On David Passafiume's organic farm an hour north of Toronto, there's a crew of hundreds of workers who help spread a natural pesticide to crops. They work almost every day, live on the farm, and don't even get paid: turns out bumblebees are happy to do this work for free.
Bees have always played an important role in agriculture as pollinators: The USDA estimates every third bite of food we eat benefits from honey bee pollination. But a Canadian startup is enlisting bees to help out on the farm in a new way. Bee Vector Technology, or BVT, has designed a system that allows bumblebees to walk through a tray of a natural, mold-fighting fungus on their way out of the hive to pollinate flowers. The harmless fungus actually protects plants from fungal diseases.
The company bills the technology as a cost-effective, environmentally friendly alternative to synthetic fungicides. As more people start paying attention to the chemicals sprayed on their foods, growers are looking for new solutions to protect their crops. But can bees really do as good of a job as pesticide sprayers?
"It works. It's been night and day, honestly," farmer Passafiume told me over the phone. He's been using BVT's system for seven years to protect his strawberry plants from gray mold, a nasty fungus that Passafiume said could wipe out as much as 60 percent of his crop during bad years. Since he started using BVT, he said the amount of gray mold on his strawberries is nearly zero.
"We just don't get it. It just doesn't happen anymore," he said.
The founders of BVT aren't the first to consider using bees to spread organic plant protectors, but they're one of the first to take it to market. BVT has been testing out its technology for years on multiple different crops and recently opened a commercial production facility. Michael Collinson, the CEO of BVT, told me the system should be on the market in North America by late 2017.
Internal studies Collinson sent to me showed that BVT's technology protected strawberry plants from gray mold just as well as traditional pesticides, and actually resulted in a higher yield: more than double the number of strawberries were harvested from bee-treated plants than pesticide-treated ones. These results haven't been published in a peer-reviewed journal, but the general concept behind the technology has been formally studied in the past. Still, there are a number of possible challenges to letting bumblebees dole out natural fungicides.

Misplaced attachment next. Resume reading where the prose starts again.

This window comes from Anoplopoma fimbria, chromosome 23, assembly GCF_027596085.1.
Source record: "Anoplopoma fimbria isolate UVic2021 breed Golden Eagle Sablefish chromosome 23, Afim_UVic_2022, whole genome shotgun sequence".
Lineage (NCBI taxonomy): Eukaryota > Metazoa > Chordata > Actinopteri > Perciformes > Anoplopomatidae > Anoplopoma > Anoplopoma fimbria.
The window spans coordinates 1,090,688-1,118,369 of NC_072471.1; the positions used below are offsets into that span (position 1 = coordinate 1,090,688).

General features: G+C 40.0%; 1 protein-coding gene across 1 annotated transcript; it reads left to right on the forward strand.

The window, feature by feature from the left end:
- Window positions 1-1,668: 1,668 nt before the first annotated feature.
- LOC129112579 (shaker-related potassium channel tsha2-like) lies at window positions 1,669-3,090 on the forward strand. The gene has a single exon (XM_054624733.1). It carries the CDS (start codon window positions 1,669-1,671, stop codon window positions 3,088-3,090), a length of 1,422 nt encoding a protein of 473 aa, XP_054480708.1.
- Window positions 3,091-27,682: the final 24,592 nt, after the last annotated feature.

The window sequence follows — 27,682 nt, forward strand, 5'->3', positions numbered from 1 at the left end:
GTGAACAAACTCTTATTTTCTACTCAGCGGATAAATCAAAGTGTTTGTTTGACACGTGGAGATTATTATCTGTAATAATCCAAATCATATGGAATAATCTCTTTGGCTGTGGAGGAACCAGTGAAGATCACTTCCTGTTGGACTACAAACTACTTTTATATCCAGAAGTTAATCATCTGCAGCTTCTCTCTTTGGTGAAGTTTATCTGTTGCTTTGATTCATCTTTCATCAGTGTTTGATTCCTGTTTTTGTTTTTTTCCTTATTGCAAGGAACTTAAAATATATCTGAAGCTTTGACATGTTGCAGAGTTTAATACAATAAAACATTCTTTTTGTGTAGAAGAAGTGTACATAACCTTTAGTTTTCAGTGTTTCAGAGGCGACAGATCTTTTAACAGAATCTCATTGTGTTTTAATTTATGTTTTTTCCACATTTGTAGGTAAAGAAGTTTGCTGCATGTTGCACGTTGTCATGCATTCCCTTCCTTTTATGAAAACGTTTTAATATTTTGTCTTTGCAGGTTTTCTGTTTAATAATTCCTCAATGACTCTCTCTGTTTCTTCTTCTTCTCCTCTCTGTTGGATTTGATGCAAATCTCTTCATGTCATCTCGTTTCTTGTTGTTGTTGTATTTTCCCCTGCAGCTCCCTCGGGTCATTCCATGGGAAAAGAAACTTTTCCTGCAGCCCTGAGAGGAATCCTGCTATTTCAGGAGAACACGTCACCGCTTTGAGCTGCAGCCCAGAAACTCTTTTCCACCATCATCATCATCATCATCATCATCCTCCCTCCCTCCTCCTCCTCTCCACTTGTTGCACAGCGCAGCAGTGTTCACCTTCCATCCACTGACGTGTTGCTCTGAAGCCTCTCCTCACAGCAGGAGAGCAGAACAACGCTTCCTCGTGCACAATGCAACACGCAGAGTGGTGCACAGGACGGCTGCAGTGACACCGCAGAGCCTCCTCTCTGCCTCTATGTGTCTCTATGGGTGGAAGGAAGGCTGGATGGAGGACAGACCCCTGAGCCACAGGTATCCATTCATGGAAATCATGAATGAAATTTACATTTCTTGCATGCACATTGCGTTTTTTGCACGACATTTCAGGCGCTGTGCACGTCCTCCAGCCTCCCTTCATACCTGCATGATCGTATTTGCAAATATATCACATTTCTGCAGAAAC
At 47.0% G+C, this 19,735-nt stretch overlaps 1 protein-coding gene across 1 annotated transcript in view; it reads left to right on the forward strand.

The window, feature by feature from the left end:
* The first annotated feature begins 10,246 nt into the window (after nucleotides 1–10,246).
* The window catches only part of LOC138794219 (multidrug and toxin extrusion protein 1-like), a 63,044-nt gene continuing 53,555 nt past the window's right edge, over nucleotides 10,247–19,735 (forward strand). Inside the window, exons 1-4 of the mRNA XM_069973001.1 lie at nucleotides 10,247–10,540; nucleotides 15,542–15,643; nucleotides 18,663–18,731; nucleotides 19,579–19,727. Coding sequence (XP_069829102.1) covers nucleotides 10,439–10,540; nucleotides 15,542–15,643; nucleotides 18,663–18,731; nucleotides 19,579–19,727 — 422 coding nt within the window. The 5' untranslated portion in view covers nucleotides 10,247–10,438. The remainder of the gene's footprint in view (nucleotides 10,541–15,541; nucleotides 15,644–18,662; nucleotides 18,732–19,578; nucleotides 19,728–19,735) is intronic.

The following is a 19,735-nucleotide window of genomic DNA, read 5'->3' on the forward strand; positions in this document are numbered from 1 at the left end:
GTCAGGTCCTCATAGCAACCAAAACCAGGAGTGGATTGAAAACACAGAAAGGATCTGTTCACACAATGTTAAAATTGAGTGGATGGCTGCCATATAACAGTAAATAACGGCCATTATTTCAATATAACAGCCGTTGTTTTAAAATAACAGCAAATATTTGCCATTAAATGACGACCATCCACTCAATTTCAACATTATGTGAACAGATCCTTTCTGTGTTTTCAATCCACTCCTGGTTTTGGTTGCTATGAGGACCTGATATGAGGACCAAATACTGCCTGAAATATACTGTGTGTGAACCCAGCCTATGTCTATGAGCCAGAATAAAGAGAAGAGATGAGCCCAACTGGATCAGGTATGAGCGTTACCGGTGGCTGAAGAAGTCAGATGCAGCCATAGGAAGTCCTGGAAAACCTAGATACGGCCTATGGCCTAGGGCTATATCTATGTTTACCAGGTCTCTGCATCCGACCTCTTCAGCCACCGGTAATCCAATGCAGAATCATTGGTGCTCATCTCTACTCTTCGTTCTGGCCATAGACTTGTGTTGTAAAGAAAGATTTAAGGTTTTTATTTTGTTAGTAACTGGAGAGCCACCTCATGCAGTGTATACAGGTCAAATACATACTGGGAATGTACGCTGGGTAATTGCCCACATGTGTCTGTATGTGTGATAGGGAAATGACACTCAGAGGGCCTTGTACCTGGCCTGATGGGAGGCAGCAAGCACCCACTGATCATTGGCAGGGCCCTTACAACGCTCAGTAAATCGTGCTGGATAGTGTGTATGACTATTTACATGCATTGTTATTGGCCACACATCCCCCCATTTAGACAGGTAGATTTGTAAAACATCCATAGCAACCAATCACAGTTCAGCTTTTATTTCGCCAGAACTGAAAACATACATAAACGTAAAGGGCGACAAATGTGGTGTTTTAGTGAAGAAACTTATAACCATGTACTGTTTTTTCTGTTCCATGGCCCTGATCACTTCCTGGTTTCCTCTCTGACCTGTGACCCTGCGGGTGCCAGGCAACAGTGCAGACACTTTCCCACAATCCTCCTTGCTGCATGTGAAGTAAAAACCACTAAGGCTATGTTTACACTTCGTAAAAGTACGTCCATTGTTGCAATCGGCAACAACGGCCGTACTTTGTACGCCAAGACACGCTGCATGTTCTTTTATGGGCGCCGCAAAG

"One challenge, of course, is ensuring that all or the majority of flowers are visited by bees," said Patrick Byers, a regional horticulture specialist with the University of Missouri Extension who is an expert in plant pathology. "You're also delivering a living organism in environmental conditions. These organisms are vulnerable to conditions—if it's too hot, or too cold, or too dry. You need a way to make sure they arrive to the flower alive."
It's also not clear if the technology could work on a large, industrial scale (Passafiume's family farm grows just 8.5 acres of berries). Byers, who has no affiliation with BVT, told me he wouldn't write the technology off and said it could prove to be a really innovative approach to fending off plant disease, but said there needs to be more research to prove the concept works. Otherwise, it might be hard to convince farmers to change their ways.
But Collinson told me that's what BVT is aiming to do right now: convince farmers that this technology not only works just as well as traditional pesticides, but can actually improve their crops and save money. Not worrying about gray mold means farmers can water their plants more readily. Allowing them to plump up and reducing the amount of pesticides saves money in products, equipment, and labor.
Passafiume is already on board and said it's only a matter of time until other farmers see the benefit.
"There's that mentality where if you're not in the sprayer trying to control stuff, you don't feel like you've done your bit. But I can't imagine, with the results coming in, people won't make the switch," Passafiume said. "I've been stung a couple of times, but that's the only downside."